Elizabeth V. Spelman
Barbara Richmond 1940 Professor in the Humanities, Philosophy
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Tuesday 1:30 p.m.-2:30 p.m., Wednesday 2:00 p.m.-4:00 p.m., and
My interest in what has come to be called critical race feminism is most thoroughly represented in Inessential Woman: Problems of Exclusion in Feminist Thought (Beacon Press, 1988). In it and related articles I investigate the implications of the intersection or intertwining of "racial," gender and other aspects of women's identities. Another focus of inquiry has been the ways in which our emotions are shaped by and give shape to political dimensions of human relationships. In Fruits of Sorrow: Framing Our Attention to Suffering (Beacon, 1997), I examine the positive and negative implications of regarding sufferers as tragic figures, or objects of compassion, or bearers of experiences from which others can learn or otherwise profit.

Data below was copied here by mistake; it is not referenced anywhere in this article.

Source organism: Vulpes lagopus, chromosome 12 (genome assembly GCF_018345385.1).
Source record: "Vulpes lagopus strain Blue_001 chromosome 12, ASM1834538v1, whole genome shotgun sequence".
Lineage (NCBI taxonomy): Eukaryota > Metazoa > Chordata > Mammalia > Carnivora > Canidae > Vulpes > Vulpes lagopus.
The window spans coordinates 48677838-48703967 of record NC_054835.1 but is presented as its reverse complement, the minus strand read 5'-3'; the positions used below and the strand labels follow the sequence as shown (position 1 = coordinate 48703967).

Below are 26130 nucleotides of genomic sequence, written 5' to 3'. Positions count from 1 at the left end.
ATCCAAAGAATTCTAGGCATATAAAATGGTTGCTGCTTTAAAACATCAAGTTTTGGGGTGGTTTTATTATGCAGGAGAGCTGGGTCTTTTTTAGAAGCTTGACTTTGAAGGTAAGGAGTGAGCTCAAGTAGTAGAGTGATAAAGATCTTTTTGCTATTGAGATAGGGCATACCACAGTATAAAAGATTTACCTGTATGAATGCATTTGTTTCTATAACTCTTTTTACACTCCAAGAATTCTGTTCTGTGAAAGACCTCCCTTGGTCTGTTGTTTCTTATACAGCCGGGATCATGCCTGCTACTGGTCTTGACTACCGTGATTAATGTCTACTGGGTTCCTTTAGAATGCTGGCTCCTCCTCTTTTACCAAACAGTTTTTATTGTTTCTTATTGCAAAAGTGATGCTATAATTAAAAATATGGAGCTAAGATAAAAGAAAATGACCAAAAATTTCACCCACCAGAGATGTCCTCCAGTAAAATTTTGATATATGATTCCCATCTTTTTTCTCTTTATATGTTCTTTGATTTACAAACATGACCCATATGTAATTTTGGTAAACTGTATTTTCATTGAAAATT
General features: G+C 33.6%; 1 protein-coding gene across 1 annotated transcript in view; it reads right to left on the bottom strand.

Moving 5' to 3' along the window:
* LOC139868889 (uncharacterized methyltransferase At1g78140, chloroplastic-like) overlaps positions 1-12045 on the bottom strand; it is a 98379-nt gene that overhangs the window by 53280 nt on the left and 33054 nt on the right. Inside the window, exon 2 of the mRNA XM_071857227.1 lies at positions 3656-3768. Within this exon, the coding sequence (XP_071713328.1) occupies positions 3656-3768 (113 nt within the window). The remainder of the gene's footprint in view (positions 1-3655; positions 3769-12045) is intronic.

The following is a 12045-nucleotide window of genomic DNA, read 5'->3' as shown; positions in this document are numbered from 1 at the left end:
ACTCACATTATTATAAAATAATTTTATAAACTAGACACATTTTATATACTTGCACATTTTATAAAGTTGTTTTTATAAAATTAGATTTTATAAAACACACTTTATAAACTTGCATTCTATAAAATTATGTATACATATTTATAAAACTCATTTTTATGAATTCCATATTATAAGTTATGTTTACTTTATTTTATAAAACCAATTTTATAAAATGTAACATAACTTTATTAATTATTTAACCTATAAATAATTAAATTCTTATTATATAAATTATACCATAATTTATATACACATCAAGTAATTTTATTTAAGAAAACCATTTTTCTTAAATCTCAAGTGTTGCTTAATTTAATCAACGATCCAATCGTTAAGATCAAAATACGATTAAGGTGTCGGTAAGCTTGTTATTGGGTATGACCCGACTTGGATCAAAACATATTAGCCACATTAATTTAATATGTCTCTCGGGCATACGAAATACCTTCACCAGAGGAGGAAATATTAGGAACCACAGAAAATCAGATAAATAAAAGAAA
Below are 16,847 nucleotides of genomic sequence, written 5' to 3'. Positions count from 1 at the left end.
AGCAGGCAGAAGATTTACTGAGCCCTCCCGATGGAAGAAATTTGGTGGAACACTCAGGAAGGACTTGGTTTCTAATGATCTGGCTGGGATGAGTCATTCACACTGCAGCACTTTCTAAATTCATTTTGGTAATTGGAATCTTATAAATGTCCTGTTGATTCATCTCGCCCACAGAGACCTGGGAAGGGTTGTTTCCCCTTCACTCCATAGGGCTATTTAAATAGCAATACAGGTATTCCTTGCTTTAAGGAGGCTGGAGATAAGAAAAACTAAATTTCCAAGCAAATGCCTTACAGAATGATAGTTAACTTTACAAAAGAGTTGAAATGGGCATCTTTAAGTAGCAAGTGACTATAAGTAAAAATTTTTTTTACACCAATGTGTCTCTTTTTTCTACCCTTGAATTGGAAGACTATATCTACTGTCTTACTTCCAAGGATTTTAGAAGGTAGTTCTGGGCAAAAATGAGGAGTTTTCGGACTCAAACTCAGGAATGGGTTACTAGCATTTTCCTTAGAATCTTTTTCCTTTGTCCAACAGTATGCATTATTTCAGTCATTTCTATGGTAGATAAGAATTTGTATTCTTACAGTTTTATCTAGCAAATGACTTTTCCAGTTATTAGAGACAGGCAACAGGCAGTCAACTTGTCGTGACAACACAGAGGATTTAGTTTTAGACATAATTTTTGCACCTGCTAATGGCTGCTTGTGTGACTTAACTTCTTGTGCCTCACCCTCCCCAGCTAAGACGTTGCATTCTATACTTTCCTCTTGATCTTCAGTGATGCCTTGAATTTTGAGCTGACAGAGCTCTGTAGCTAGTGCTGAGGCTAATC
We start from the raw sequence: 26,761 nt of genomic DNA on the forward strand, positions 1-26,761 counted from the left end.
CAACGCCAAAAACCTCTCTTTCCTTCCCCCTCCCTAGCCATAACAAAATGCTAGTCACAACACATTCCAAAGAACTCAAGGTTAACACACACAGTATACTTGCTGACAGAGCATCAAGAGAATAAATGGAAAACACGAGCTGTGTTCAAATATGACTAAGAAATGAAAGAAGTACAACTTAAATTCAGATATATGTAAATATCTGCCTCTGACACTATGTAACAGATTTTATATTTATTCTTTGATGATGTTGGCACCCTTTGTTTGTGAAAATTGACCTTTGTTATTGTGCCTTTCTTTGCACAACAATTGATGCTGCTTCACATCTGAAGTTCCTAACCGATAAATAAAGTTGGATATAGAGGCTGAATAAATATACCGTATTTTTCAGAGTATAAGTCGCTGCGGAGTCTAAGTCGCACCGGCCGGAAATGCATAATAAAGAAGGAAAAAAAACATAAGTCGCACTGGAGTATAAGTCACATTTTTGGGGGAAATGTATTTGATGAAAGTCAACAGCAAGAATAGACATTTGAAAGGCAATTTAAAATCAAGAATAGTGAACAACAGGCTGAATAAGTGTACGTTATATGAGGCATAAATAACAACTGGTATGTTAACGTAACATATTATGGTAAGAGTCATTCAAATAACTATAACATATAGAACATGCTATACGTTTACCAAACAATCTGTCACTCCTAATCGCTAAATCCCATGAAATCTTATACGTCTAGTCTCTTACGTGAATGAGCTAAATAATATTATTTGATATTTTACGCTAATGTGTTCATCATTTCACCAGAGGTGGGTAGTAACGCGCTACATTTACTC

In Repair: The Impulse to Restore in a Fragile World (Beacon, 2002), and subsequent essays, I explore the ubiquity and variety of repair activities humans engage in (or judge not possible or not desirable to undertake) — from fixing cars to mending friendships to repairing the larger social and political fabric.
My current long-term project focuses on Homo sapiens as Homo trasho: that is, on humans as beings who are makers of waste, who have complex ethical, aesthetic and political relations to waste, who sometimes are treated as waste, who in fact in some sense are the products of waste. (Yes, the book promises to be pure rubbish.)